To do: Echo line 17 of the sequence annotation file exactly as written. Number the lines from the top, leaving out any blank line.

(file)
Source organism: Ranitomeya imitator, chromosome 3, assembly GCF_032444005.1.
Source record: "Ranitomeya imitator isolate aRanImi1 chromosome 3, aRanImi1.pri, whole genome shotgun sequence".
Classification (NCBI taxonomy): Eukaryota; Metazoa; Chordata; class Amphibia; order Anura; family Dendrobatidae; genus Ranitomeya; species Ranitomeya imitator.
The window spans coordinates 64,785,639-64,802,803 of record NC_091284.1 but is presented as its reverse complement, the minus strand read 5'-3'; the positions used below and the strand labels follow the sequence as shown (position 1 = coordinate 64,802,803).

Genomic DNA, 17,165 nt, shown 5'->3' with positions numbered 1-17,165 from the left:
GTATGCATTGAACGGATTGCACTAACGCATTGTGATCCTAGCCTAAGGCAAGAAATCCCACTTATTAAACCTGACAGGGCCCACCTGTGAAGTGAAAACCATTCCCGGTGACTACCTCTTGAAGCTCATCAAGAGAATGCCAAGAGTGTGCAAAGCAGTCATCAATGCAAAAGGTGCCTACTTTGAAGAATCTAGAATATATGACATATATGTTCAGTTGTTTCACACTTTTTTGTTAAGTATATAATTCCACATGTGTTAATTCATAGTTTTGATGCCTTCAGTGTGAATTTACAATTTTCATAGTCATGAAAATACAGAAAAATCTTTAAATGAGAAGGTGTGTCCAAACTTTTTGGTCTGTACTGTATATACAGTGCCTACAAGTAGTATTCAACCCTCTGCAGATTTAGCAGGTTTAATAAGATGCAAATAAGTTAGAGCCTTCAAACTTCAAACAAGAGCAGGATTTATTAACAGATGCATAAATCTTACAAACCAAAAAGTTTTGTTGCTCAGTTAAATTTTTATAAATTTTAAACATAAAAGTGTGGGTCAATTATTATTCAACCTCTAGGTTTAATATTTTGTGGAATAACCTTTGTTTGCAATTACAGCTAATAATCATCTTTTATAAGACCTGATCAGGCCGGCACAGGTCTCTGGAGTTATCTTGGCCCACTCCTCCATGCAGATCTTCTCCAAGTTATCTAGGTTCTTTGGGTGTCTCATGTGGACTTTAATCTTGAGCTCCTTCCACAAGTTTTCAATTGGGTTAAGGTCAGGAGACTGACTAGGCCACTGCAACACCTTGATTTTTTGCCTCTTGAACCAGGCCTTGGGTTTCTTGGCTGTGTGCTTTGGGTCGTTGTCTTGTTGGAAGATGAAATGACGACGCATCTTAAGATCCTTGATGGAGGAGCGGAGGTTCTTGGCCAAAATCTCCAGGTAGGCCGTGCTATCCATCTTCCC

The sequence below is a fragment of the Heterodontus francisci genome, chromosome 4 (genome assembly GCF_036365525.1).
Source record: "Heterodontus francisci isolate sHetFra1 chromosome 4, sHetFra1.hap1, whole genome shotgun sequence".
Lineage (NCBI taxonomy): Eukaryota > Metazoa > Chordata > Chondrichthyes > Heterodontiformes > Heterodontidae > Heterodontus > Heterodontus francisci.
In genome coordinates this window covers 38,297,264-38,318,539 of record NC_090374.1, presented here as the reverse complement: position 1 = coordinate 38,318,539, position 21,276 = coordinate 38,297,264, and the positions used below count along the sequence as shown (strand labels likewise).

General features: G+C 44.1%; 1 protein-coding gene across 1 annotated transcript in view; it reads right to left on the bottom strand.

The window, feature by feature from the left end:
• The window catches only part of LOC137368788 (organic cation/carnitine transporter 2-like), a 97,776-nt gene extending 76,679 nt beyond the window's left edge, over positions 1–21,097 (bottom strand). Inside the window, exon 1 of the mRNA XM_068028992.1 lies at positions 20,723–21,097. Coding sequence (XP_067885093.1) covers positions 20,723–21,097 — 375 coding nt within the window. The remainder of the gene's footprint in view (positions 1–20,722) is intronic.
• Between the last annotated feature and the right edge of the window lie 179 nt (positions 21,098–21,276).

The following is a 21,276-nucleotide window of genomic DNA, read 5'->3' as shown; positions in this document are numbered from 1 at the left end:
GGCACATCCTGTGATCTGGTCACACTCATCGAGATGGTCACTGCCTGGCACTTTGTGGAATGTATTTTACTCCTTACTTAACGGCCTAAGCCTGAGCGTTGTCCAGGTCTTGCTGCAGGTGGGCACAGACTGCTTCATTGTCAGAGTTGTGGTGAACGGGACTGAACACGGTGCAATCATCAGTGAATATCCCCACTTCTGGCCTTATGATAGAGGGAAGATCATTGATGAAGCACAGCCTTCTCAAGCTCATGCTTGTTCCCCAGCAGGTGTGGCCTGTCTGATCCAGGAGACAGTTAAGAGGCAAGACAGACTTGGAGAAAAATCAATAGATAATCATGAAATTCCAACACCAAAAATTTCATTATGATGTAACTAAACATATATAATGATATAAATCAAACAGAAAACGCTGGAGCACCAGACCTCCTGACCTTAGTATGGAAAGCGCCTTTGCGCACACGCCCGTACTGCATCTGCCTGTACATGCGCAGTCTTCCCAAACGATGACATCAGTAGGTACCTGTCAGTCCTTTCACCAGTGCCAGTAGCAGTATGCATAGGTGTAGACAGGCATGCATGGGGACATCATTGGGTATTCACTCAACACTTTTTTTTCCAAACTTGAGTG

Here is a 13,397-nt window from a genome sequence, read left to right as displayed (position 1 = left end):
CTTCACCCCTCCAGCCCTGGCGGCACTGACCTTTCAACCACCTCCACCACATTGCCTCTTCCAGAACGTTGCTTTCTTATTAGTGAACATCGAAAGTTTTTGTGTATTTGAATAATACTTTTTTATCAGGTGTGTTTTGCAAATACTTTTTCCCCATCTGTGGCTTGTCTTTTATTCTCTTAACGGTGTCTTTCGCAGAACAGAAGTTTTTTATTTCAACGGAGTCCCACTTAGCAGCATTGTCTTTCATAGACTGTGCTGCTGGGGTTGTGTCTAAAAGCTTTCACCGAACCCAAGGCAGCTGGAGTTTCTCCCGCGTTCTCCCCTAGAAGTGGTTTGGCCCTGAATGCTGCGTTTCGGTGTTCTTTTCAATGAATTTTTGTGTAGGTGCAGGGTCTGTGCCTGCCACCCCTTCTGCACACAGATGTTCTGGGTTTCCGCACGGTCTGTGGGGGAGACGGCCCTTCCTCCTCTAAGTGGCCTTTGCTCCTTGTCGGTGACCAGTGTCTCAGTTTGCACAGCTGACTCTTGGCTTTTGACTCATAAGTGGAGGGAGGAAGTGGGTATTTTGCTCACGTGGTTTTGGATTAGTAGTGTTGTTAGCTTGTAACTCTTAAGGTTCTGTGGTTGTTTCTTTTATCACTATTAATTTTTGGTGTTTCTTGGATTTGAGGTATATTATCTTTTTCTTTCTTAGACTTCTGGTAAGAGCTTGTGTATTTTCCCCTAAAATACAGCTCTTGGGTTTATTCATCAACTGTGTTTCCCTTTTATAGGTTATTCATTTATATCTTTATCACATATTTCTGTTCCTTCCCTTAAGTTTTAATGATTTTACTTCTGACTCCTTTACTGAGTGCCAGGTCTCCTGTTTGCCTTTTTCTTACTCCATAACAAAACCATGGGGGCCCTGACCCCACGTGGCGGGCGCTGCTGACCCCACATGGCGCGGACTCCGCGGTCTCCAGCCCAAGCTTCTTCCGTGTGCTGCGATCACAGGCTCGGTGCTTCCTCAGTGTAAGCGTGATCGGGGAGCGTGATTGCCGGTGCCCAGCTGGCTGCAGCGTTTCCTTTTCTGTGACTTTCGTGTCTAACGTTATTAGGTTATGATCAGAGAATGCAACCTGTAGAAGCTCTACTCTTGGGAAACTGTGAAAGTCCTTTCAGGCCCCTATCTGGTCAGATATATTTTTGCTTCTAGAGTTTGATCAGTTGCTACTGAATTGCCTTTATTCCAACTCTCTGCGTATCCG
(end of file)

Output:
Here is a 13,397-nt window from a genome sequence, read left to right as displayed (position 1 = left end):